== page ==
the allegations “are unfounded and without merit.” USAA declined to
comment. Franklin fund managers didn’t respond to inquiries.

Warming to risk

Banro’s Congo operations show the kinds of risks investors can face in developing-world mining.

For
years, BlackRock avoided volatile stock investments. A 2006 deal with
Merrill Lynch & Co. brought risk-taking fund managers like Mr.
Hambro. He is a banking-family scion and son of an investor in Russian
gold mines.

Mr. Hambro, 43 years old, turned BlackRock into a
mining-investment powerhouse, becoming well-known for the publicly
listed BlackRock World Mining Trust. It did well during the commodities
boom but lost 61% in net asset value in the three years ended Sept. 30,
compared with the Euromoney Global Mining Index’s 54% loss. The trust,
while receiving dividends from Banro, doesn’t hold stock in the miner;
several BlackRock funds do, making the firm Banro’s largest investor.

BlackRock’s
Banro foray began 10 years after Banro entered Congo, then called
Zaire. Banro, under founder Arnie Kondrat, in 1996 acquired rights to
mine gold near the Rwanda border, a region that erupted into war soon
after. In 2006, Banro deployed exploration teams to the mountainous
Twangiza region, where violence continued even after the war ended in
2003. Mr. Kondrat didn’t respond to inquiries.

Banro had listed on
the Toronto Stock Exchange, and one of Mr. Hambro’s BlackRock funds
bought about $10 million of its stock, a 3% stake. Banro soon disclosed
big estimated reserves at Twangiza, and BlackRock’s stake gained about
50% in value over the next months.

Mr. Hambro was a commodities
evangelist. Chinese demand meant a sustained boom, he was cited as
saying in a 2007 interview, describing his due diligence: “I physically
go into mines and get my hands dirty.”

Tensions mounted around
Banro’s Congo operations. In 2006, an exploration team drilling near the
village of Katombwe dislodged a rock that killed a local pastor’s
mother, say the pastor and other local leaders.

Starting in 2010,
after the government approved Banro’s plan to mine near Katombwe, about
1,000 people were relocated from a fertile hillside where Banro would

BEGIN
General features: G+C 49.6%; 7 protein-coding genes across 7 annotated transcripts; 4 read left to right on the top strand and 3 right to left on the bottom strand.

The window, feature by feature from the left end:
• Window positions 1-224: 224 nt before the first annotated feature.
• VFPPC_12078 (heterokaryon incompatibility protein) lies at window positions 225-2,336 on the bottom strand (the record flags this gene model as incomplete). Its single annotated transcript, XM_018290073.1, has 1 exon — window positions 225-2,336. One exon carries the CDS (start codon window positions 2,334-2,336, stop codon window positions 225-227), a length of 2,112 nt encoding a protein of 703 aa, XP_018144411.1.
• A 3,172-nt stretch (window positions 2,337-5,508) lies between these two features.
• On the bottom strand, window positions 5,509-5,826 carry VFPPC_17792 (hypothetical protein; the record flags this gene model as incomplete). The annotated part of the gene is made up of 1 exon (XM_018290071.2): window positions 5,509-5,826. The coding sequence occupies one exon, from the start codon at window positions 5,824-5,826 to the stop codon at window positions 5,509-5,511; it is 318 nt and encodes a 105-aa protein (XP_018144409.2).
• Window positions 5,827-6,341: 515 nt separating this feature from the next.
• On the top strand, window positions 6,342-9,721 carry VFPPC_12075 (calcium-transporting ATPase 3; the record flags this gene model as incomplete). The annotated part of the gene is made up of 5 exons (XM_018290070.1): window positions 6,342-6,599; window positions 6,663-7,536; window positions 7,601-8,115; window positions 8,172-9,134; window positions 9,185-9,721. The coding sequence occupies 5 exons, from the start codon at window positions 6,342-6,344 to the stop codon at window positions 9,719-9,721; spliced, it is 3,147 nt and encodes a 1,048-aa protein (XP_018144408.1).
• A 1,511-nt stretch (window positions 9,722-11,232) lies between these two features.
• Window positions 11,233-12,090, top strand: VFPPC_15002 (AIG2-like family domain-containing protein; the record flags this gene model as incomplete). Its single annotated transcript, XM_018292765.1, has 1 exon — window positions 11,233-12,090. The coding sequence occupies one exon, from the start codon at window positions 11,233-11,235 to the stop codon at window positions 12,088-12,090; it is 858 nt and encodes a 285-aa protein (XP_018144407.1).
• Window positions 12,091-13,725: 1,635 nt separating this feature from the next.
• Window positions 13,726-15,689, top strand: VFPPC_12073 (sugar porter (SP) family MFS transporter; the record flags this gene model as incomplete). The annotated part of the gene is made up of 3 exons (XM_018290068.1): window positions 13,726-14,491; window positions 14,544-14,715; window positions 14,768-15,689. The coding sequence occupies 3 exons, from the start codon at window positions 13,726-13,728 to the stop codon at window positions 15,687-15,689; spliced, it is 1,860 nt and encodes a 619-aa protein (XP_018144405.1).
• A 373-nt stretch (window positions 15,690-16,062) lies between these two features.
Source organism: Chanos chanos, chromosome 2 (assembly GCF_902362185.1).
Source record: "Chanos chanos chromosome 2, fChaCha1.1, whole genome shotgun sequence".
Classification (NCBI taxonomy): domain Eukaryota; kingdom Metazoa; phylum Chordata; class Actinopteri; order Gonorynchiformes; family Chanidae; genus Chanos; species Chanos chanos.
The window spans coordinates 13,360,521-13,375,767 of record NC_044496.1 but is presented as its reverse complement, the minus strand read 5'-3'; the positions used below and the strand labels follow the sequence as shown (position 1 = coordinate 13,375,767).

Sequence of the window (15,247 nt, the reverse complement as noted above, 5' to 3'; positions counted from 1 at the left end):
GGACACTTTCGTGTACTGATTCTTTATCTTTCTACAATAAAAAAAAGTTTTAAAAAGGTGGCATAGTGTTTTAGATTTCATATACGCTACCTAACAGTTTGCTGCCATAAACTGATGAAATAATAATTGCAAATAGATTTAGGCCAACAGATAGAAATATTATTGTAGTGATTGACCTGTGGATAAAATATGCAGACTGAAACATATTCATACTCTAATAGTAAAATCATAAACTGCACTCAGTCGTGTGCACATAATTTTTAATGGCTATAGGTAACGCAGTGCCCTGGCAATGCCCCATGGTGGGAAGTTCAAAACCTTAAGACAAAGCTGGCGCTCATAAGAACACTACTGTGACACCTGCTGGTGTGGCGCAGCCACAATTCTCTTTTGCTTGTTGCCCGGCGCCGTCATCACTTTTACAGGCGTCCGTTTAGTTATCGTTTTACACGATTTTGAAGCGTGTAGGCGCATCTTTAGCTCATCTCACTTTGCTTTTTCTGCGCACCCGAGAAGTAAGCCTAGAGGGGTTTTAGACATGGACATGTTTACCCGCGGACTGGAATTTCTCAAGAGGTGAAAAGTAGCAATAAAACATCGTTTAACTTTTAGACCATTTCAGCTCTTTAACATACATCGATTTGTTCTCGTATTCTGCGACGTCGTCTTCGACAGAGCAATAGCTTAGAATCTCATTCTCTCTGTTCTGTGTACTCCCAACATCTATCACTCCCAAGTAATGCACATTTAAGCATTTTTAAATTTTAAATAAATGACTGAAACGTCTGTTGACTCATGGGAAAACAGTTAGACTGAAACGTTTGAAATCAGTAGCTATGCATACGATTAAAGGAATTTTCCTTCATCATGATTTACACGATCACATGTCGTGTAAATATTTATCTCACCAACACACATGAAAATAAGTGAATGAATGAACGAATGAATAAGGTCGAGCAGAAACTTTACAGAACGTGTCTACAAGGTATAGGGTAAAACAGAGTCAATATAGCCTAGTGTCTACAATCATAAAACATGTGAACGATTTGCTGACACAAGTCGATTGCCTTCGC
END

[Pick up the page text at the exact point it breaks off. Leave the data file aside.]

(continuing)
build its mine to Cinjira, a barren mountaintop. Cinjira residents say
crops won’t grow well there.

Banro built homes, a market and a
water system for the displaced. It provided some with cash compensation.
Banro’s Mr. Clarke wrote that the relocation “was voluntary,” that
Banro didn’t choose the relocation spot and that “the Cinjira site was
chosen by the community.”

Cinjira residents say police came to
their homes and said they must leave. The local government leader,
Esperance Barahanyi, says an official from Congo’s capital made the site
decision. Attempts to reach Congo’s mining ministry weren’t successful.

Banro
says it follows “conflict-free gold standards” from the World Gold
Council trade group. Banro’s Mr. Clarke said in a July interview its
charitable foundation has spent millions of dollars helping communities
near its mines. The foundation this year reported spending more than $5
million on education, health care and other programs from 2004 through
2014. Last month, Banro won a Congo mining-industry award for social
investment.

A greater stake

In 2010, BlackRock increased its Banro stake to 7%.

In
2012, Mr. Hambro sent a deputy, say people familiar with the trip, who
met Banro officials including then-CEO Simon Village and helicoptered
in to inspect the mine site. That year, a bulldozer working on a Banro
waste pile dislodged a rock that struck 16-year-old Bukuze Kabalabala,
who died hours later, say locals. Villagers stormed Banro’s gate. “It
created an enormous animosity,” says Crispin Mutwedu, a Banro employee
in Congo who handles community relations. He says he offered Ms.
Kabalabala’s father two cows’ value and that they settled on $16,000,
about eight cows’ value.

In his email, Mr. Clarke wrote that “at
no time has Banro been directly or indirectly involved” in the deaths.
“Notwithstanding the mystery surrounding the death of the 16-year-old
girl, and indeed the lack of any connection to Banro,” he wrote, the
company “completely out of good faith, and most importantly, out of
sympathy for the family’s loss, agreed to compensate the family.”

Production
slowed during the rainy season when ore became too wet. An ore-crushing
mill broke. Banro told investors the rains were “unseasonably heavy.”
In the July interview, Mr. Clarke said Banro could have “implemented”
its equipment better. “They’re not excuses,” he said, “they’re just
embarrassing facts.”

A new Banro mine, in Namoya, was on a jungle